The retail, restaurant, and grocery industries look noticeably different from a few years ago. Between rapid operational changes, along with a shift to digital across each vertical, there’s plenty of transformation across business units, with new strategies and priorities being developed. And amid this state of change, new customer experience opportunities continue to emerge — some of which require more attention than they’ve been receiving.
To zero in on the most pressing customer experience opportunities, Medallia Solutions Principal Mike Debnar highlights exactly where there’s room to improve and innovate across the retail, restaurant, and grocery industries.
I’ve seen customer experience leaders separate themselves from the crowd by innovating and delivering on what customers want and need. While there’s more than one way to go about it, I believe it often comes down to paying close attention to your customers.
Listen to what customers have to say to you in surveys and service channels, watch how customers behave online and offline, and recognize changes in preferences. Look at every channel, from website and app, to social media and reviews, along with contact center exchanges via call, chat, or email. By monitoring every event across these journeys, you’ll find some of the most impactful customer experience opportunities that can help you deliver experiences that truly move the needle.
With the rise of digital, I think it’s become clear that customer journeys are no longer online or offline — it’s often both for retail, restaurant, and grocery. With so many different ways for customers to interact with brands online and offline, managing these hybrid journeys has become increasingly complicated.
Between reserving online and buying offline, ordering online and picking up offline, browsing offline and buying online, and so on, these hybrid journeys are seemingly endless. However, I think there are some new customer experience opportunities in these hybrid journeys. And it starts with minimizing the risk between online and offline experiences, and ensuring they function seamlessly from one to the other.
For instance, providing shopper assurance when ordering online and picking up in person is essential now. If a customer visits a location to pick up their order and it’s out of stock, or the service is subpar, it may have ruined a perfectly seamless digital experience with a dysfunctional in-store experience. Blending these different experiences together will go a long way in the eyes of customers.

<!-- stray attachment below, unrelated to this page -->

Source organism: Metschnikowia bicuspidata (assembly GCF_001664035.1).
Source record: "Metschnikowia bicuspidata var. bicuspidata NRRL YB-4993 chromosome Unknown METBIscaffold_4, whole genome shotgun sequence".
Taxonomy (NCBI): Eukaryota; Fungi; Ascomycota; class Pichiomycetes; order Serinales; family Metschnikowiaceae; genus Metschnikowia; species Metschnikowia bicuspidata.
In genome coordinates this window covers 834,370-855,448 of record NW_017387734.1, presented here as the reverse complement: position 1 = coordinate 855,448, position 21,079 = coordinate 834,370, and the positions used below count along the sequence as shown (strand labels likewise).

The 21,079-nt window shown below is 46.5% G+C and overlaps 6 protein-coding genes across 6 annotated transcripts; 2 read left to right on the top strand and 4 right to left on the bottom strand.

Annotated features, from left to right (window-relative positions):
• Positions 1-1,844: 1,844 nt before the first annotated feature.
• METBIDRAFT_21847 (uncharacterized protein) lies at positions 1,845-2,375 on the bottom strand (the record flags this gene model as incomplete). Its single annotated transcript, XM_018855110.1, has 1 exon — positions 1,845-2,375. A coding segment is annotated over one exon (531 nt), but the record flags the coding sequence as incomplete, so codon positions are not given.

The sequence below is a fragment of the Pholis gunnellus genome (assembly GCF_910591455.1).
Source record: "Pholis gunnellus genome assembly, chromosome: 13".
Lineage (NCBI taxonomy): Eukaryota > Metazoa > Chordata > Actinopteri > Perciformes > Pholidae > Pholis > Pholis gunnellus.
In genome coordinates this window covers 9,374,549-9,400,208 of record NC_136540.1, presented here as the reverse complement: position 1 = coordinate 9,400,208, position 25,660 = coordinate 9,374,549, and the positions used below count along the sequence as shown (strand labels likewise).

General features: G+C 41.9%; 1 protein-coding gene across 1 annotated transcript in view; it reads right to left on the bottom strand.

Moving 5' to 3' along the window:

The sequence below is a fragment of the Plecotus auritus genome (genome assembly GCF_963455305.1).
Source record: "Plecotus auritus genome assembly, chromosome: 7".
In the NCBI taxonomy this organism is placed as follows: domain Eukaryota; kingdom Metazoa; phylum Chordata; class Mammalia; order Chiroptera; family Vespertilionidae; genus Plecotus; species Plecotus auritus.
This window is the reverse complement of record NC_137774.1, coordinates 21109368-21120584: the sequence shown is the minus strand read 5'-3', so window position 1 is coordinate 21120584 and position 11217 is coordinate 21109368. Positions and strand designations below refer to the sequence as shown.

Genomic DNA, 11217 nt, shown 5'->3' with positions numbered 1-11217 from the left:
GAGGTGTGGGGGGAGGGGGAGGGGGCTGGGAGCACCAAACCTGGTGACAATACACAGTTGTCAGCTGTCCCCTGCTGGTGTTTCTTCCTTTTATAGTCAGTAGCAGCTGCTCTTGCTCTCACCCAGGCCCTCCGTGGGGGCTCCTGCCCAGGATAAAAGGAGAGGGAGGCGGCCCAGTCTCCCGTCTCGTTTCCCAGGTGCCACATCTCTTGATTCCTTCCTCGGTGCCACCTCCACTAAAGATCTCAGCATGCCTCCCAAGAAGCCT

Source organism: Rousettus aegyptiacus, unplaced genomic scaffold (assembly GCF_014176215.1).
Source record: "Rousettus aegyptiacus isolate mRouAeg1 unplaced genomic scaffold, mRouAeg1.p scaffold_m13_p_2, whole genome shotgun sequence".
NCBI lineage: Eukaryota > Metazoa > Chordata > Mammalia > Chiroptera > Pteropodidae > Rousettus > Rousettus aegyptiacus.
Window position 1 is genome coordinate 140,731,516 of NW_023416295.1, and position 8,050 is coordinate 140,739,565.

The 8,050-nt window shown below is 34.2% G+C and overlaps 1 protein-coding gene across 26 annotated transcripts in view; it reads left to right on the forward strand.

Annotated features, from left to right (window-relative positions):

Feedback typically acts as the crux of insights for companies looking for customer experience opportunities in retail, restaurant, and grocery industries. Unfortunately, most customers don’t respond to surveys, as we’re seeing outgoing engagements rise while response rates tumble across channels. While this creates a knowledge gap around so many different experiences, I believe capturing and acting on digital and operational data solves that issue.
By tracking behaviors and signals across every channel customers interact, you’re removing the necessity for customer engagement and capturing insights that would otherwise go unnoticed. Whether it’s click and mouse behaviors, text and voice sentiments, or buying patterns, these signals tell you as much — or even more — about experience as direct feedback from customers in a survey. And with this intel, I think brands can build detailed customer profiles to further enhance experiences by eliminating friction and personalizing journeys.
Before even considering improving employee experience, brands in the retail, restaurant, and grocery industries must start by defining what it actually means to the organization and employees. At its core, I think employee experience revolves around the interactions employees have with customers, other employees, and leadership, along with their working environment.
To improve your employees’ day-to-day interactions in a way that positively impacts customer experience, you’ll need to get your workforce more engaged and involved. But employees don’t necessarily care about business outcomes, they care more about how they impact their customers and coworkers.
With this in mind, I believe more businesses need to democratize customer feedback, share insights specific to employees, provide tailored coaching and training, and help staff perform their jobs better. By creating a more supportive and engaging employee experience, those employees in turn will improve how they execute the service and selling models they were hired to fulfill.
Find out how signals, insight, engagement, and action in a customer experience program separate the leaders from the laggards in our report, Uncovering the Secrets Behind a Successful Customer Experience Program.